It is only just past nine in the morning – the staff are still taking the chairs off the tables at the pub in the centre of Kosovo’s capital Pristina – and Alban Ibrahimi is keen to start drinking.
But the shots the Kosovan entrepreneur has in mind are strictly non-alcoholic.
With a subtle flourish, the 36-year-old lines up a series of small, squat bottles of assorted fruit juices and smoothies, along with glasses of palate-cleansing water.
“Try the sour cherry,” he suggests, pulling forward a bottle full of thick burgundy-coloured juice.
Mr Ibrahimi rattles through the health-giving benefits of the drink – noting that it is high in antioxidants, helps to reduce cholesterol, and contains no sugar, or indeed any other additives.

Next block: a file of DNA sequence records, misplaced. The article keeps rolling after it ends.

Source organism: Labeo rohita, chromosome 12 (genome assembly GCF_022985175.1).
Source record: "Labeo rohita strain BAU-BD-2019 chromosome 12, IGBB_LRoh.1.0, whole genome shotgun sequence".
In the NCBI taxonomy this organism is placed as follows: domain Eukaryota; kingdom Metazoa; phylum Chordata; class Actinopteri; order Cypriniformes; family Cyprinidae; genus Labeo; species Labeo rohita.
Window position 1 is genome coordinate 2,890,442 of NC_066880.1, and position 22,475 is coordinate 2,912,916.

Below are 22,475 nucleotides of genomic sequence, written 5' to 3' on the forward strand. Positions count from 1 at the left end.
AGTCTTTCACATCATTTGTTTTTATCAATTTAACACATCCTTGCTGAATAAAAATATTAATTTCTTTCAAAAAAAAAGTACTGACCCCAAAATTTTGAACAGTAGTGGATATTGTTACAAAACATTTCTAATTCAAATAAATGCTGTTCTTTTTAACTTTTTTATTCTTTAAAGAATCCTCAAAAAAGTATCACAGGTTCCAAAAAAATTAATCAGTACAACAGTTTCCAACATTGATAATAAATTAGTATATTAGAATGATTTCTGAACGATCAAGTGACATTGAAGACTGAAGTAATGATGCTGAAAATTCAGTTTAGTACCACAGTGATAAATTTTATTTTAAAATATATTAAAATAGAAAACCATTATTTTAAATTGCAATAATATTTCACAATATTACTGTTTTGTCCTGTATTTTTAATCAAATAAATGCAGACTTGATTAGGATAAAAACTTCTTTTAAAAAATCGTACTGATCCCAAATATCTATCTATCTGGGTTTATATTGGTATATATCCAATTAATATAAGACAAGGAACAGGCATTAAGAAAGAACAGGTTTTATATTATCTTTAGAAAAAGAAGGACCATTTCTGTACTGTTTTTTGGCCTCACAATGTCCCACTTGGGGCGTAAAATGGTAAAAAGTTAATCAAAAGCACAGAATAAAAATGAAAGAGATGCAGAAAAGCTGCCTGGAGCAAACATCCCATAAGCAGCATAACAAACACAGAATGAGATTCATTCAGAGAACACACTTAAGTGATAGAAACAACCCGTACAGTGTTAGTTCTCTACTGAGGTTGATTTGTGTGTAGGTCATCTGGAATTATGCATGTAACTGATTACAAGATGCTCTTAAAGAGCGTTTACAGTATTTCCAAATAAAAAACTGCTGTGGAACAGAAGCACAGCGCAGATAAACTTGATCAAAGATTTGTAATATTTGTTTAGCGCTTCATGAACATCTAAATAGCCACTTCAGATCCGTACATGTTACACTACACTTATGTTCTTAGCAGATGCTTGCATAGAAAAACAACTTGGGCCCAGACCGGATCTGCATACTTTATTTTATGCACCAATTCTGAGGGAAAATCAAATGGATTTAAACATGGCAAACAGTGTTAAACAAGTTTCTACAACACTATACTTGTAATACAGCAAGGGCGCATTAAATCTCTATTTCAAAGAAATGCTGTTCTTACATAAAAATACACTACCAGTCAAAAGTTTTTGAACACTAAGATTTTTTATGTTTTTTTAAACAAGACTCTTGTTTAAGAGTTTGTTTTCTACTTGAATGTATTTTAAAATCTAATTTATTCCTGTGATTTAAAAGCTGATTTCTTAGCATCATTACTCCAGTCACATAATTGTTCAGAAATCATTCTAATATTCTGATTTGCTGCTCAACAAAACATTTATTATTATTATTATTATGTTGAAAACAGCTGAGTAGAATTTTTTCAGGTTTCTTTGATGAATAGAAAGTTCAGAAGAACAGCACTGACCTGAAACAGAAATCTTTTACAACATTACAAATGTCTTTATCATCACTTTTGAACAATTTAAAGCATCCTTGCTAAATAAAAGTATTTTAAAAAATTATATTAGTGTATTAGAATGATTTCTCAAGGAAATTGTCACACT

But perhaps most importantly of all, it tastes delicious.
Kosovans have been quick to catch on to the delights of Mr Ibrahimi’s products. Since his Frutomania brand launched in 2010 it has found a place in hundreds of supermarkets, as well as countless bars, cafes and restaurants.
“It costs a little more than juices from concentrates,” says Alban. “But as soon as people tried it they recognised the difference.”
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